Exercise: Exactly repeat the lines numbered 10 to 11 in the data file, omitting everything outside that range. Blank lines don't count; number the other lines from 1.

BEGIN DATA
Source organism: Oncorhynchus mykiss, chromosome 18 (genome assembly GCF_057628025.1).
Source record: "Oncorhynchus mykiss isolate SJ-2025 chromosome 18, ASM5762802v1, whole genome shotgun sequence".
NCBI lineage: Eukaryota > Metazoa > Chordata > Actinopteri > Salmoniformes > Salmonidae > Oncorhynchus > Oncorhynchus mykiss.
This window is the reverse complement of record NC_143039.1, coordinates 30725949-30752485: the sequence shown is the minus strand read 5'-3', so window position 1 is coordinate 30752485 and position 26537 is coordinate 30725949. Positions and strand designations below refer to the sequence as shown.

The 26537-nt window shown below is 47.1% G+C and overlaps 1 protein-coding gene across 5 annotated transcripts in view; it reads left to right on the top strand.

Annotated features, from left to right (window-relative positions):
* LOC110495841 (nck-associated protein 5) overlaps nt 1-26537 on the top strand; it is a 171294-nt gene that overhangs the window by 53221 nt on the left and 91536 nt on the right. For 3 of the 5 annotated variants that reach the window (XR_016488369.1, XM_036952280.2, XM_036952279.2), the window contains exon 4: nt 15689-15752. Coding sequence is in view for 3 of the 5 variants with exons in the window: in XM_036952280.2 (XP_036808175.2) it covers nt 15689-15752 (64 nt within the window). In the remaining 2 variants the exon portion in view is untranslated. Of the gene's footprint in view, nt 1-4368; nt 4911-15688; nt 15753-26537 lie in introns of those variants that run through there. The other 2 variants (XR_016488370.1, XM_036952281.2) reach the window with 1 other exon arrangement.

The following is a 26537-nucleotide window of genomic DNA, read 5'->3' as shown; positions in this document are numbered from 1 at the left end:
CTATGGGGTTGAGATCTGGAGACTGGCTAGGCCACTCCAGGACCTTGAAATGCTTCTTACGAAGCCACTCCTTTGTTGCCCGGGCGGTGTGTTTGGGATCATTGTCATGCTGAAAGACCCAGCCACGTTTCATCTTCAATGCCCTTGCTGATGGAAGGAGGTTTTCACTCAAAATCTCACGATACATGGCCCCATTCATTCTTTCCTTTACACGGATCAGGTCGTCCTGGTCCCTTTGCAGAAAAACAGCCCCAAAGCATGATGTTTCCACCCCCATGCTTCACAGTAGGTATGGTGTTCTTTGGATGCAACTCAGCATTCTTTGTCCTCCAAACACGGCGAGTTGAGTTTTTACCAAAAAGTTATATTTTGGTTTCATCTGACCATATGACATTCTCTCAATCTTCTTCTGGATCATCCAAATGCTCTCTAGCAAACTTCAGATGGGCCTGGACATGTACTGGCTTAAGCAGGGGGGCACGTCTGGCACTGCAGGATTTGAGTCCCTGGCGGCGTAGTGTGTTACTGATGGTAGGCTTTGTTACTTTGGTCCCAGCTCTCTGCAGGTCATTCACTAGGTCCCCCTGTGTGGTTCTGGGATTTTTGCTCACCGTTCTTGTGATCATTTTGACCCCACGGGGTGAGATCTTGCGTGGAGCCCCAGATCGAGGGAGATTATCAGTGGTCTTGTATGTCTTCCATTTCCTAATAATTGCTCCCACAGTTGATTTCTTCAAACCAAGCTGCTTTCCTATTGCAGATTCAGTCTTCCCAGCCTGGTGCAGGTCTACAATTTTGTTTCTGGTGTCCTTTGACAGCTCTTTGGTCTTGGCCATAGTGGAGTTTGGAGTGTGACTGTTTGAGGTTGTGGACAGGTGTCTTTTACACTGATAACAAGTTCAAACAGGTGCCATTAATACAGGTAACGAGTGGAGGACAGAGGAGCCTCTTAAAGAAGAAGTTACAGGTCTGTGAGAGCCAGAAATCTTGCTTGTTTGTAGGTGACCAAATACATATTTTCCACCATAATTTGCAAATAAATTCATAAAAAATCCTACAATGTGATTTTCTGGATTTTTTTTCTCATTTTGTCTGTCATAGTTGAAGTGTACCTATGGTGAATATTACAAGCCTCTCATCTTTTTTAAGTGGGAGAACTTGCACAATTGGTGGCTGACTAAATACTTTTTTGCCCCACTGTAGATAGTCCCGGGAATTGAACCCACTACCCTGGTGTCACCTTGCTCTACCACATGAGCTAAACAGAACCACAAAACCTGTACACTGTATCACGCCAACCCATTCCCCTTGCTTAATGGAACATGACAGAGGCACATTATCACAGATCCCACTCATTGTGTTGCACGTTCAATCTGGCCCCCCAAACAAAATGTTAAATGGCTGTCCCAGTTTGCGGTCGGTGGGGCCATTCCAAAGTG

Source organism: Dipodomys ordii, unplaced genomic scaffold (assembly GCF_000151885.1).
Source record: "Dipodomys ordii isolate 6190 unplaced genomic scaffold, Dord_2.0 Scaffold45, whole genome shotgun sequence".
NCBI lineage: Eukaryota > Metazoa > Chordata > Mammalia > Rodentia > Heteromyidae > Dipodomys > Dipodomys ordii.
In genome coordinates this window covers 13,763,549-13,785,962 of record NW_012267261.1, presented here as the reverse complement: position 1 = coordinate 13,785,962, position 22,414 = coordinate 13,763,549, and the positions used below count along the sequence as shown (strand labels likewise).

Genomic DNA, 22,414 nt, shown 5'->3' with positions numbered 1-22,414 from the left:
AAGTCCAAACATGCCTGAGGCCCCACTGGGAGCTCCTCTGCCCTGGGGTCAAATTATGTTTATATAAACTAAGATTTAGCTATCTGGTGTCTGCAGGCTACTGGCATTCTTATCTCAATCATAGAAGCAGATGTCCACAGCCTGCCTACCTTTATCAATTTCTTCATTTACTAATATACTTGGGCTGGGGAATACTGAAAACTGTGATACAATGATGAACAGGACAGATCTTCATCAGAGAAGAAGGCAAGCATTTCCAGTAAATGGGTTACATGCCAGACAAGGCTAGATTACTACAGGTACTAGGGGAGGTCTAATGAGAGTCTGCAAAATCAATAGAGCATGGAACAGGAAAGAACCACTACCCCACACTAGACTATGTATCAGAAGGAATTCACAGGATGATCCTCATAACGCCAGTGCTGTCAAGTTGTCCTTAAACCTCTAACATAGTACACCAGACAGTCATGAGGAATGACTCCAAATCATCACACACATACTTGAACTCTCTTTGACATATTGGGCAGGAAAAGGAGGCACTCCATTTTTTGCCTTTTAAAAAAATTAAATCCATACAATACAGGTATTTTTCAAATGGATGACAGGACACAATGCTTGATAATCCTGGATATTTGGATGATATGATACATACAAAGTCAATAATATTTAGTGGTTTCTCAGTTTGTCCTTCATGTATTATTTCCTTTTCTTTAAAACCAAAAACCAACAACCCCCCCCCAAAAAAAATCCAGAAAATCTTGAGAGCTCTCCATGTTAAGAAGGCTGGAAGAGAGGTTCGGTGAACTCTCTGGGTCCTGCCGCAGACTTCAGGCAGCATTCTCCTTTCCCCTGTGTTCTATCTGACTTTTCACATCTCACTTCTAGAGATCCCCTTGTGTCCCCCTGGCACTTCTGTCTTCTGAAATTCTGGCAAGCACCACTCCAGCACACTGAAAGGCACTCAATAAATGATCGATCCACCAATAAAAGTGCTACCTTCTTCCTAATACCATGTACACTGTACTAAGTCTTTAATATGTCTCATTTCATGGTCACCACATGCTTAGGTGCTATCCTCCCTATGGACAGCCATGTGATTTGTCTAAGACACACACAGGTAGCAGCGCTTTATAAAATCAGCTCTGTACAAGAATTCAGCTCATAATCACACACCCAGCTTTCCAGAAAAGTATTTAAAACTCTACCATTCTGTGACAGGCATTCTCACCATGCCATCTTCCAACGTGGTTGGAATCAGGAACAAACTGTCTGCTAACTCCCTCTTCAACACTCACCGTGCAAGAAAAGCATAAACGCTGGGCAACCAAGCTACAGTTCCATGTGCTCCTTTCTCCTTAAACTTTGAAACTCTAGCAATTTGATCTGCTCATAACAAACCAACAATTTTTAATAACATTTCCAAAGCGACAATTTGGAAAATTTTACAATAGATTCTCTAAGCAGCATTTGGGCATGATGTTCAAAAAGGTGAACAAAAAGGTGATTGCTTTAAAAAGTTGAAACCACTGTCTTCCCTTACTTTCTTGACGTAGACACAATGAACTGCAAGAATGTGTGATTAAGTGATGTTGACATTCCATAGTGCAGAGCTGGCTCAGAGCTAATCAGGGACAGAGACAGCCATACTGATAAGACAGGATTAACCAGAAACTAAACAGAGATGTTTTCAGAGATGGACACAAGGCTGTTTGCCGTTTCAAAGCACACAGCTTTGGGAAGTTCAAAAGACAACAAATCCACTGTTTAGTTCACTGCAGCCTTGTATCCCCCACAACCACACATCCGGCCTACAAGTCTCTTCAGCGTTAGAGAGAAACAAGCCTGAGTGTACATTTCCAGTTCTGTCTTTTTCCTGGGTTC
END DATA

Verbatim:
Source organism: Dipodomys ordii, unplaced genomic scaffold (assembly GCF_000151885.1).
Source record: "Dipodomys ordii isolate 6190 unplaced genomic scaffold, Dord_2.0 Scaffold45, whole genome shotgun sequence".